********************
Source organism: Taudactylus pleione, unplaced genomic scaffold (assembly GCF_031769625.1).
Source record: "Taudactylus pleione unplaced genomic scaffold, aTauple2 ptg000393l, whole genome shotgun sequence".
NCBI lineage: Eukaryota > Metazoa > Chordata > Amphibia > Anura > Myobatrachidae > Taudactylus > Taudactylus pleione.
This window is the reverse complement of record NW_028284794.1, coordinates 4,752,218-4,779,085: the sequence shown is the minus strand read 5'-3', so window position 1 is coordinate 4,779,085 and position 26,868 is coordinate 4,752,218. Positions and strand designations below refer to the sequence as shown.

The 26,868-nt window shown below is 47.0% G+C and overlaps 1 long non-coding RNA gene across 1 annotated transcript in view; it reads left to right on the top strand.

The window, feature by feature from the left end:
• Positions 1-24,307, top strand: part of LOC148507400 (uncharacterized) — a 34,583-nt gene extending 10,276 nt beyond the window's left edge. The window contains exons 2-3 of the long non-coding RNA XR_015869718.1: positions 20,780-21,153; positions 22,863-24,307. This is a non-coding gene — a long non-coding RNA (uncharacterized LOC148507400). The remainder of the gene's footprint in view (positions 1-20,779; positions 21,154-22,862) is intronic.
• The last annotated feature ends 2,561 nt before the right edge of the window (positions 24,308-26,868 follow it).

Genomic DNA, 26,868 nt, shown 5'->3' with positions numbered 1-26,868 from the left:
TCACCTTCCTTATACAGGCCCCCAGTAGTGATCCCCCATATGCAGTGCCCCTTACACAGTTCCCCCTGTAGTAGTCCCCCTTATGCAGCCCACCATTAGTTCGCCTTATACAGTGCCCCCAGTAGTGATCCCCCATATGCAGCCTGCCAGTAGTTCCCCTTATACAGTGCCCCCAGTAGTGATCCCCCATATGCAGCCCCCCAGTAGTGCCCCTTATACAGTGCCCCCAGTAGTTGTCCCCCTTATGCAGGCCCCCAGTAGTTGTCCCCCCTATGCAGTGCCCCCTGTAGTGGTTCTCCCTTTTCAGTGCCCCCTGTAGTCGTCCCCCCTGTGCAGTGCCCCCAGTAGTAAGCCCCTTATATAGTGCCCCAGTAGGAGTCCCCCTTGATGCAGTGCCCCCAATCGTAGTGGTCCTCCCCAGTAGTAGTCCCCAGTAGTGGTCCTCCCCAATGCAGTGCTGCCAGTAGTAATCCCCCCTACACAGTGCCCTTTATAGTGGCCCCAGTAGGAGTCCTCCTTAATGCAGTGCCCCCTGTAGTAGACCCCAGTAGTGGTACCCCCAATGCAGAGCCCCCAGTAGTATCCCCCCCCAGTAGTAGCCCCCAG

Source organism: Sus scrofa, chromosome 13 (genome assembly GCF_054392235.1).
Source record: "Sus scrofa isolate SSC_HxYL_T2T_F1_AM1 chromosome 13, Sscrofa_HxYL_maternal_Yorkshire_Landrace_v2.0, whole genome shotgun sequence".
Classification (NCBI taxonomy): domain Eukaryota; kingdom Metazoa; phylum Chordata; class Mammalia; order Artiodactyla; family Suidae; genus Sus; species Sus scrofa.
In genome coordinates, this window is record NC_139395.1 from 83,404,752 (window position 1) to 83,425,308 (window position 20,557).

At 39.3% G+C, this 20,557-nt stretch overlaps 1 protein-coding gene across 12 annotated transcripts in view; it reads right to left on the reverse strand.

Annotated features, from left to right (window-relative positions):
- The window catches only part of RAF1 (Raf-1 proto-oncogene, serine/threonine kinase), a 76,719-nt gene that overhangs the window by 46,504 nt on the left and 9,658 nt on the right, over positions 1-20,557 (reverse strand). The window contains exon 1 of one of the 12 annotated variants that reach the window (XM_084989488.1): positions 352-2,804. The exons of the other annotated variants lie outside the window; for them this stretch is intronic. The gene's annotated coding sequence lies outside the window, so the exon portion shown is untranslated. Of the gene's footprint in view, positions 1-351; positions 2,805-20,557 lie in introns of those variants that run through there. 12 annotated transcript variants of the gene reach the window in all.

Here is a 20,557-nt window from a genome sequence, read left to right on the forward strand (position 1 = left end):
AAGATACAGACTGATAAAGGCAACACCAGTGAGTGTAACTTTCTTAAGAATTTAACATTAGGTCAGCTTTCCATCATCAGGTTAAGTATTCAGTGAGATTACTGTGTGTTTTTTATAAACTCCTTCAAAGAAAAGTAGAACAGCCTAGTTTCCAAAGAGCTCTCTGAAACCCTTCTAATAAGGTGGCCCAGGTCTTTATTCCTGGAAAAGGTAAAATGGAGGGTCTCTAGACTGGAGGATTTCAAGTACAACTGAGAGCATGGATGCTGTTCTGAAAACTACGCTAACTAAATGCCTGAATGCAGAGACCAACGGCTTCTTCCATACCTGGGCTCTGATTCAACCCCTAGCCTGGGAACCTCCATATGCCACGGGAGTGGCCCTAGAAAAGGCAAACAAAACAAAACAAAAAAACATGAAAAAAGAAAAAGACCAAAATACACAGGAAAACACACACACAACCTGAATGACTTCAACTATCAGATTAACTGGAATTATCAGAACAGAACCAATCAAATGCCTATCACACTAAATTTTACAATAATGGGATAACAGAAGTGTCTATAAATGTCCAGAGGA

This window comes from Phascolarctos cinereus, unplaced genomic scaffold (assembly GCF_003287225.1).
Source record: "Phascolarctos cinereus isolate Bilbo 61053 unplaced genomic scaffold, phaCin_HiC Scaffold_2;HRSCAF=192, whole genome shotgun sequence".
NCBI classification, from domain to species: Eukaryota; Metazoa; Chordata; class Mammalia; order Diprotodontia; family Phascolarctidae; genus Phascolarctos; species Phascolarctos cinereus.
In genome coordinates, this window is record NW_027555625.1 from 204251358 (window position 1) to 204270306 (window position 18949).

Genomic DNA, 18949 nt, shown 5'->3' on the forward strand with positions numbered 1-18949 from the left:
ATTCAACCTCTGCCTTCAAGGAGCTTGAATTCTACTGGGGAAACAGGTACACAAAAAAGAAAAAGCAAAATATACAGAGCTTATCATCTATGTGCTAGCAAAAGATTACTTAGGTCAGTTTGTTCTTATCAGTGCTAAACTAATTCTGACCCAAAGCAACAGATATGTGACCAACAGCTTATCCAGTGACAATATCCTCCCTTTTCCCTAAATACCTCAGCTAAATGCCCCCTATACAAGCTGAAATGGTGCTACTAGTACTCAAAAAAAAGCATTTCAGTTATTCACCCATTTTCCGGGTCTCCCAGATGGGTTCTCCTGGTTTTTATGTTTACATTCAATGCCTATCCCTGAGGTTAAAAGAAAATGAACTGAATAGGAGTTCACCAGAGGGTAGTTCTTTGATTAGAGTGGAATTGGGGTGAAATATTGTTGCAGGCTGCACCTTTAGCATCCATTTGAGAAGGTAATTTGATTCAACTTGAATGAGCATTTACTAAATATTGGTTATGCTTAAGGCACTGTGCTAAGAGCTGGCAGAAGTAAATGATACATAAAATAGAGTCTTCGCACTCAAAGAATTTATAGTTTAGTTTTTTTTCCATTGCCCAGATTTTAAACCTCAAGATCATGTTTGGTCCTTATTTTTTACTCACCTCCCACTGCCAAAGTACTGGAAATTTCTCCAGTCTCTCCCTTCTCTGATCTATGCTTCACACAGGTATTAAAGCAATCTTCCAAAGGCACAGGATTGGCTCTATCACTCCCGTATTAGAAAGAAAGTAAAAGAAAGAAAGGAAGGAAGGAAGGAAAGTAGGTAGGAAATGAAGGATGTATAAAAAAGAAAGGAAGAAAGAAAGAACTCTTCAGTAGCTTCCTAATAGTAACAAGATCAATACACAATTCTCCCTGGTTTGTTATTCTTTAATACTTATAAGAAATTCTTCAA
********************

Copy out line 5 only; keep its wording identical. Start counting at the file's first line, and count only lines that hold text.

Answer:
The 26,868-nt window shown below is 47.0% G+C and overlaps 1 long non-coding RNA gene across 1 annotated transcript in view; it reads left to right on the top strand.